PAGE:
Social media accounts are being checked for political views in the wake of President Donald Trump’s immigration ban. The Department of Homeland Security (DHS) will soon begin collecting social media data from all immigrants entering the United States, part of what agency officials call an effort to more effectively screen those coming to the country but privacy advocates see as an unnecessary intrusion that would do little to protect national security.
Green card holders and naturalized citizens will also have their social media information collected, with the data becoming part of their immigration file. It was unclear whether the monitoring would take place only in the application process or could continue afterward.
The DHS published the new requirement in the Federal Register, saying it would collect “social media handles, aliases, associated identifiable information and search results,” which would be included in an applicant’s immigration file. It said the data would come from “publicly available information obtained from the internet, public records, public institutions, interviewees, commercial data providers.”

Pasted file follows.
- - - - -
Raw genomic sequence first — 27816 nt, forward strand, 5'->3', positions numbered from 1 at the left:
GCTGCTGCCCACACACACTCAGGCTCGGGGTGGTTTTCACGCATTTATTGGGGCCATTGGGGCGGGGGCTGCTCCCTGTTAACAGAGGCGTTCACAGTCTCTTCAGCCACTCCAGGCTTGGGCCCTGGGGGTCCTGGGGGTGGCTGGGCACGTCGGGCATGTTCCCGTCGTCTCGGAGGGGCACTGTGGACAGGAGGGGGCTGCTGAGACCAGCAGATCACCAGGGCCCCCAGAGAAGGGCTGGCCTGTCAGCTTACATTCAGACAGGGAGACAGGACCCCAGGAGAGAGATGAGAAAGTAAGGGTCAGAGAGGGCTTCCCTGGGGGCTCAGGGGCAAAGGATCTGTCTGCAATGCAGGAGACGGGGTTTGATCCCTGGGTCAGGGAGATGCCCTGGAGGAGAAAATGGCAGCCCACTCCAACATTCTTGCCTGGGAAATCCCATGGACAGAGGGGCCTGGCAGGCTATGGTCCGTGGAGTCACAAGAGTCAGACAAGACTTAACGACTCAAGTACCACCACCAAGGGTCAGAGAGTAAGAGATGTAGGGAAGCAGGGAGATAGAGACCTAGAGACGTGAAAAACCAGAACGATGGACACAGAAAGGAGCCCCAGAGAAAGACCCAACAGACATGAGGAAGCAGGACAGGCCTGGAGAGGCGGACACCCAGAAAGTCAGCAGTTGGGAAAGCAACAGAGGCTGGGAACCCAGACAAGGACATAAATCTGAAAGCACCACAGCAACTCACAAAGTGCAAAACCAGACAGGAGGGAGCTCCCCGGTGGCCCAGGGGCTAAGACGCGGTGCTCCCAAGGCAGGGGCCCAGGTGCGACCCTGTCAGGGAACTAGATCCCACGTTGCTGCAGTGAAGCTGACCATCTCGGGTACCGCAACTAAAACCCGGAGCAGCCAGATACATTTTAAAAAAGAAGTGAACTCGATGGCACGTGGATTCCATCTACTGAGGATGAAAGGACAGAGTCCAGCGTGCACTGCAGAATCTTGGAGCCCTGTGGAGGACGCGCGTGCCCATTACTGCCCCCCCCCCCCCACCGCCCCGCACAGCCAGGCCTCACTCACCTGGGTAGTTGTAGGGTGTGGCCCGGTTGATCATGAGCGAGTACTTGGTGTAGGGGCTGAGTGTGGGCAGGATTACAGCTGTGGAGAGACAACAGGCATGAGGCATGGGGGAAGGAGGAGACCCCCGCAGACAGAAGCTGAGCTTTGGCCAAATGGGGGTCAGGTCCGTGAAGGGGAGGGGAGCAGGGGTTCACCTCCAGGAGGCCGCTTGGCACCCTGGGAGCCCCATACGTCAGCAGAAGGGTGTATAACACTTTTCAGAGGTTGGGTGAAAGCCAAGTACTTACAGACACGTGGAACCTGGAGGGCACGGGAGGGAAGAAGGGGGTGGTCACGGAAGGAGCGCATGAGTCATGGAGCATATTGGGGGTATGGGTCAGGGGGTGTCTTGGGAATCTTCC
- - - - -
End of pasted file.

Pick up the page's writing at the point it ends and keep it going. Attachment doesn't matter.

The data collection has alarmed privacy groups and lawyers, who expressed concerns on about how the department would use the information. Advocates say they also worry that the monitoring could suck in information on Americans and citizens of any country in the world who communicate over social media with any potential US immigrants.